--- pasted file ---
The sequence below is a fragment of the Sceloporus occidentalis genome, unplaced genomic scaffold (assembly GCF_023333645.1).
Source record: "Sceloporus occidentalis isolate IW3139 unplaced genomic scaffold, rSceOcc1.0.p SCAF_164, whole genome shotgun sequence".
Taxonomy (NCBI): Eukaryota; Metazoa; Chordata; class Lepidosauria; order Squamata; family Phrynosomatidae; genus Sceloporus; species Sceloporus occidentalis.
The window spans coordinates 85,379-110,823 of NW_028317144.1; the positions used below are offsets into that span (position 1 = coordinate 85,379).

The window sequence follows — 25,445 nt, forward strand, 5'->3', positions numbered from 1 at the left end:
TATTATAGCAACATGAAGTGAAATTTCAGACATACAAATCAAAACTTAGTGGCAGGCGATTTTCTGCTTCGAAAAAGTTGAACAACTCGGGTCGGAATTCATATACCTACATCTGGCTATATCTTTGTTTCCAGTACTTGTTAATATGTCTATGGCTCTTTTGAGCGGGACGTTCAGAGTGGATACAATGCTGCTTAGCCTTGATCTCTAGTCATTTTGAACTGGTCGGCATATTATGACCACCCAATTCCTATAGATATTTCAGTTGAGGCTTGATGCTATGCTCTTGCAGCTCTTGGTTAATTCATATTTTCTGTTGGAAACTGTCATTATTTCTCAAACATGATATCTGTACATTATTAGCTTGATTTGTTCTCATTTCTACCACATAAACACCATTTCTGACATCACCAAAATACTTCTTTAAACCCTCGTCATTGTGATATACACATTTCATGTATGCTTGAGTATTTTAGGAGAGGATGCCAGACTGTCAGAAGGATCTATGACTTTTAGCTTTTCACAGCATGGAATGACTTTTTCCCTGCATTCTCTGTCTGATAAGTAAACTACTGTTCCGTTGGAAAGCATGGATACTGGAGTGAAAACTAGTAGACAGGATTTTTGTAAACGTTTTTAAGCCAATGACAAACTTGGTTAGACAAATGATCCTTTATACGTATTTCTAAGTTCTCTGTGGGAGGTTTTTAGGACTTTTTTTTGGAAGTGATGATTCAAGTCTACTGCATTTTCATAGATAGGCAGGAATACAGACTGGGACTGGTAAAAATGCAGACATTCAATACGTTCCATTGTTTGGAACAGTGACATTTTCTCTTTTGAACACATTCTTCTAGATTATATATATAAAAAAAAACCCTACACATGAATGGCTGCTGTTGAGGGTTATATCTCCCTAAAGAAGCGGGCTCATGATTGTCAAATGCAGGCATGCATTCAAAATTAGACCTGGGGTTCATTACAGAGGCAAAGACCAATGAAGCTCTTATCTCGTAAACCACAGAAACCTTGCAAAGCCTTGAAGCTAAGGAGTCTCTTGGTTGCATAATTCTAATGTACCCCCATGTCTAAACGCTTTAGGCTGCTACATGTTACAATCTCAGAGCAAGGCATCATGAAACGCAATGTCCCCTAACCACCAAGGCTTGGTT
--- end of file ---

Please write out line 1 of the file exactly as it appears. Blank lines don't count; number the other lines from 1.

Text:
The sequence below is a fragment of the Sceloporus occidentalis genome, unplaced genomic scaffold (assembly GCF_023333645.1).